A collaborative curve stitching project
The Threads Project began in September 2015 with over eighty people in Leeds learning to curve stitch. Fifteen then committed to developing their technique and becoming Threads artists, creating work together for the exhibition at Colours May Vary in June 2016.
“The Threads artists and I made the work in small groups and recorded our conversations. Designer Lee Goater and I then took excerpts of these conversations and represented them typographically in the exhibition. We have also represented things we noticed while working together: some of the work is unfinished, as were some of the conversations; we were generally much more comfortable with silences so there are gaps and pauses in the work and in the words; small pieces of work have been brought together in quilt patterns, traditionally made in similar social groups; we talk over each other much of the time, but with positive and supportive comments that hold the threads of conversation together and sometimes bridge the gaps caused by a particularly tricky bit or a frustrating knot. This is very much a collaborative project, the Threads artists have made a journey from students to artists and I started as a teacher and became a curator. It has been wonderful to see how the artists took the basics of the technique and developed it in many ways I hadn’t envisaged.” Alison McIntyre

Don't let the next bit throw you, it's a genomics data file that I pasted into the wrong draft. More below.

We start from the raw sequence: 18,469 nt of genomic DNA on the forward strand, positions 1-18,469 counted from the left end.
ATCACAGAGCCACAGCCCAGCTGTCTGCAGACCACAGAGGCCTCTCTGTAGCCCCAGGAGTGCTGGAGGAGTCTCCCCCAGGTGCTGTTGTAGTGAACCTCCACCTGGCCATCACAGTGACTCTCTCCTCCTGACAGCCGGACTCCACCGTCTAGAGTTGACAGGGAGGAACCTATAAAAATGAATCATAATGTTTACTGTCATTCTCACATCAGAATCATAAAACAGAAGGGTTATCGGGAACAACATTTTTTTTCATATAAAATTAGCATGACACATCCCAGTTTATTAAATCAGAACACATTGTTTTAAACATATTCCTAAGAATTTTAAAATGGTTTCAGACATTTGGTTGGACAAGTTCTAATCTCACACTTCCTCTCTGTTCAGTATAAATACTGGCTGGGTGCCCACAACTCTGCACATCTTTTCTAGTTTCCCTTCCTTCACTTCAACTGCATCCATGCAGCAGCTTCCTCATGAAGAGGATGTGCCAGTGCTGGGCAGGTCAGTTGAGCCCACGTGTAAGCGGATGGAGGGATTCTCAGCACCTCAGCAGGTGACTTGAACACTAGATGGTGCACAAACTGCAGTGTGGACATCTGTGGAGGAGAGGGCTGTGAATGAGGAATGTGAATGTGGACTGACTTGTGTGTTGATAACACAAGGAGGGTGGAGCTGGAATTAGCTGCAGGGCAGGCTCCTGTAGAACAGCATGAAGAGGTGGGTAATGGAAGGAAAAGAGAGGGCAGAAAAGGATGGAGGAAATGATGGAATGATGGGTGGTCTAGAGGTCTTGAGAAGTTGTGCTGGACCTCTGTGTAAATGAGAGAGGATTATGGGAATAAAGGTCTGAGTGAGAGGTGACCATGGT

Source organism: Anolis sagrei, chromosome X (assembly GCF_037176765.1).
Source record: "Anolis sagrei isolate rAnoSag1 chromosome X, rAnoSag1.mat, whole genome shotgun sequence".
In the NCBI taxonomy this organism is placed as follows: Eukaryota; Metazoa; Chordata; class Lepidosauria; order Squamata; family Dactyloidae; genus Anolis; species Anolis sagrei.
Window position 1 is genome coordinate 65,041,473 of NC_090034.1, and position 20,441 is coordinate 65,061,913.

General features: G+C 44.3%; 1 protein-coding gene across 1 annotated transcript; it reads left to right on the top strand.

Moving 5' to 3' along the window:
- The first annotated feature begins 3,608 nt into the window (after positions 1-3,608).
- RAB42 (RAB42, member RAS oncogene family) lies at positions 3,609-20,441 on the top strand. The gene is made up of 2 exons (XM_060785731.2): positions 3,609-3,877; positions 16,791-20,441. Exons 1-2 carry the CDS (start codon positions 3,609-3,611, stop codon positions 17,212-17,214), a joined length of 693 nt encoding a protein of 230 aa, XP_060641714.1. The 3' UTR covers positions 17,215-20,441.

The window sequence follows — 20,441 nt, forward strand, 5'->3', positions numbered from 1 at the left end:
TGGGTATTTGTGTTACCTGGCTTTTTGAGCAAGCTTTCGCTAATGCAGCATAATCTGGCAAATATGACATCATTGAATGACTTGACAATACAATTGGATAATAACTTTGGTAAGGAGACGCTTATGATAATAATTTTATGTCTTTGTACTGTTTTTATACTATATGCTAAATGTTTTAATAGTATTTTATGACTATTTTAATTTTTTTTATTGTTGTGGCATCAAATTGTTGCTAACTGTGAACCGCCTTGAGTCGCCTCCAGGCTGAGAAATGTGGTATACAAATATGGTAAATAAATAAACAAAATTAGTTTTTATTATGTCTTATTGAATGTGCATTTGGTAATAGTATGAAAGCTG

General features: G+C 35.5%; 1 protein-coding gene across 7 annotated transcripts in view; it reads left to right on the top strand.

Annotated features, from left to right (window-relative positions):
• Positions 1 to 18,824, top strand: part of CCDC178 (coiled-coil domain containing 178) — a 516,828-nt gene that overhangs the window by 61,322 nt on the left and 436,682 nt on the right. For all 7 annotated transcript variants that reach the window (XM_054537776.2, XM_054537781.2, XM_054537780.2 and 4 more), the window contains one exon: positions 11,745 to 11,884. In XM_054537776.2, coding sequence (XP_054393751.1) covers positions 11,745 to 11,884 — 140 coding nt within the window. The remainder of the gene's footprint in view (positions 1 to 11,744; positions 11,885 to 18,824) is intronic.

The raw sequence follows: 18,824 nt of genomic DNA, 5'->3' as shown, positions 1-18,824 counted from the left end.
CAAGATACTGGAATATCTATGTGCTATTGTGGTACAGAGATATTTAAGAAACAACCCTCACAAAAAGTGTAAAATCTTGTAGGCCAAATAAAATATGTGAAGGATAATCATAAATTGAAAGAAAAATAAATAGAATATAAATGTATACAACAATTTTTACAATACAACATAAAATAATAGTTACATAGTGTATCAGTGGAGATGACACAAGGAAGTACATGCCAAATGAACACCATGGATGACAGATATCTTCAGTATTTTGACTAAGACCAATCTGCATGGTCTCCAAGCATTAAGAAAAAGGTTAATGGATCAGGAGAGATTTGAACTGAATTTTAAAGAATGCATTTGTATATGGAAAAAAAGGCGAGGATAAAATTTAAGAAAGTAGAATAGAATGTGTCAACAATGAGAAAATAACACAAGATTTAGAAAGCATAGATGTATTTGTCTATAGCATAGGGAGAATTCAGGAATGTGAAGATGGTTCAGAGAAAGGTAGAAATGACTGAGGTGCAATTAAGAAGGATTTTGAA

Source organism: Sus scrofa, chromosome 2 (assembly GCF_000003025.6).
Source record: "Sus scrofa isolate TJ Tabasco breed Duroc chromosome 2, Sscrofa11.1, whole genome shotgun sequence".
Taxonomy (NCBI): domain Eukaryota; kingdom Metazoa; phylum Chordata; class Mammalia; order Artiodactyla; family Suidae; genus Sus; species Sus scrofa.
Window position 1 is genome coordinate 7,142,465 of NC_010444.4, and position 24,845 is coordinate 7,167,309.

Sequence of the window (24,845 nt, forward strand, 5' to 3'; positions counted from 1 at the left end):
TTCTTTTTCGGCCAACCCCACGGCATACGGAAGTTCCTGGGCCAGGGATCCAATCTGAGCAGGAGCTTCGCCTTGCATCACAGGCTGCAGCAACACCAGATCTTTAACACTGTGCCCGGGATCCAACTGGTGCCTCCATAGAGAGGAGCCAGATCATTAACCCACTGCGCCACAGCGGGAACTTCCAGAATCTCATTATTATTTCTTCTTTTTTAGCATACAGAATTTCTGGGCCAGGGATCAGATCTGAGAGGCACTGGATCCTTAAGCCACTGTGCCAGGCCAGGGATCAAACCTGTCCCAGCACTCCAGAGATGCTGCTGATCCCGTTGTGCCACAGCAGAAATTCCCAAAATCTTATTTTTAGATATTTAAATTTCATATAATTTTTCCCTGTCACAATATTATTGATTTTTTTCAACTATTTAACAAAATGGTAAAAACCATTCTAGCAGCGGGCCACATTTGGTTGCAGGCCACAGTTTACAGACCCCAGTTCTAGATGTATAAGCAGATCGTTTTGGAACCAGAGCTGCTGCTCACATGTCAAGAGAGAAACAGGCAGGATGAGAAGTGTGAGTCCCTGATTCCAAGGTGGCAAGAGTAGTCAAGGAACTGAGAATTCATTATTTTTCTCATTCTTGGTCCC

Alison is a self-taught artist and has been practising since 1997. She comes from a drawing and painting background, rather than textiles and sewing, so was drawn to curve stitching through a love of geometry, pattern and design. She sells her own curve stitch pictures and cards through a number of stockists across the UK and online. The Threads Project grew out of this commercial practice and from Alison’s desire to use the techniques in the community work she does in parallel with it.
Project funders and partners
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Leeds Inspired Heydays at West Yorkshire Playhouse Arts and Minds Network East Street Arts Community Learning
Also thanks to
• L ee Goater for going above and beyond •W est Yorkshire Playhouse, Leeds Central Library & Union 105 for workshop space •E veryone at Unlimited Theatre for help and support • T he many Leeds community groups and organisations who helped with recruitment and exhibition publicity •A ll the Threads participants, collaborators and volunteers •B ecky and Andy at Colours May Vary for exhibition space and being brilliant •A imee Grundell for box building perfection •S lung Low for the use of their van •E veryone at Sunnybank Mills for support and enthusiasm • T om (aka Dad), for help with making things and fixing things to other things